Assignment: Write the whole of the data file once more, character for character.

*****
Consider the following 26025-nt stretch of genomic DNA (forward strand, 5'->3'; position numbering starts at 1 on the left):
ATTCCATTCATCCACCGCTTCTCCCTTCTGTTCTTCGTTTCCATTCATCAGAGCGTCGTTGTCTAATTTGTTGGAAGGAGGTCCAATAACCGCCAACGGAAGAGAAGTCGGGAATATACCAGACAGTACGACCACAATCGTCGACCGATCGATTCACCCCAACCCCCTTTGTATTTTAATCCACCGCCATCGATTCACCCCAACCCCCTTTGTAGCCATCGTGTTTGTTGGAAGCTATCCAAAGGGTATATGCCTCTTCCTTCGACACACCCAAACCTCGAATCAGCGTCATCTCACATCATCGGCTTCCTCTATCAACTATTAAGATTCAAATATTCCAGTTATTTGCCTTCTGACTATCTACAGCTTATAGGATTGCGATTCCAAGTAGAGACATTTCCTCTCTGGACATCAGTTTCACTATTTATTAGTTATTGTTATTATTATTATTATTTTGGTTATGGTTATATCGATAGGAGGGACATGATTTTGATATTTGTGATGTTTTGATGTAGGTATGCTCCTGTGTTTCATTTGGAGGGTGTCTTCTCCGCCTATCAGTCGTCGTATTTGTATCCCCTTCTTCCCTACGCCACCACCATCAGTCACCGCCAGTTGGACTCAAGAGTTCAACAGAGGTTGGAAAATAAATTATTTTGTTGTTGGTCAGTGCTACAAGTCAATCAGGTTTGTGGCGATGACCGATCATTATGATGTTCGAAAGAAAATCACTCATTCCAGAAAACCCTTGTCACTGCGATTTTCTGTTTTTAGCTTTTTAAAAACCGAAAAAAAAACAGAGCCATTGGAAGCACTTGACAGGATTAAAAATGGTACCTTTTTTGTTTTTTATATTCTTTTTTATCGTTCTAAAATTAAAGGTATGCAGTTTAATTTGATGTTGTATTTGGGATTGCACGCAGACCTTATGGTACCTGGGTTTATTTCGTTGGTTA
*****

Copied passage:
Consider the following 26025-nt stretch of genomic DNA (forward strand, 5'->3'; position numbering starts at 1 on the left):
ATTCCATTCATCCACCGCTTCTCCCTTCTGTTCTTCGTTTCCATTCATCAGAGCGTCGTTGTCTAATTTGTTGGAAGGAGGTCCAATAACCGCCAACGGAAGAGAAGTCGGGAATATACCAGACAGTACGACCACAATCGTCGACCGATCGATTCACCCCAACCCCCTTTGTATTTTAATCCACCGCCATCGATTCACCCCAACCCCCTTTGTAGCCATCGTGTTTGTTGGAAGCTATCCAAAGGGTATATGCCTCTTCCTTCGACACACCCAAACCTCGAATCAGCGTCATCTCACATCATCGGCTTCCTCTATCAACTATTAAGATTCAAATATTCCAGTTATTTGCCTTCTGACTATCTACAGCTTATAGGATTGCGATTCCAAGTAGAGACATTTCCTCTCTGGACATCAGTTTCACTATTTATTAGTTATTGTTATTATTATTATTATTTTGGTTATGGTTATATCGATAGGAGGGACATGATTTTGATATTTGTGATGTTTTGATGTAGGTATGCTCCTGTGTTTCATTTGGAGGGTGTCTTCTCCGCCTATCAGTCGTCGTATTTGTATCCCCTTCTTCCCTACGCCACCACCATCAGTCACCGCCAGTTGGACTCAAGAGTTCAACAGAGGTTGGAAAATAAATTATTTTGTTGTTGGTCAGTGCTACAAGTCAATCAGGTTTGTGGCGATGACCGATCATTATGATGTTCGAAAGAAAATCACTCATTCCAGAAAACCCTTGTCACTGCGATTTTCTGTTTTTAGCTTTTTAAAAACCGAAAAAAAAACAGAGCCATTGGAAGCACTTGACAGGATTAAAAATGGTACCTTTTTTGTTTTTTATATTCTTTTTTATCGTTCTAAAATTAAAGGTATGCAGTTTAATTTGATGTTGTATTTGGGATTGCACGCAGACCTTATGGTACCTGGGTTTATTTCGTTGGTTA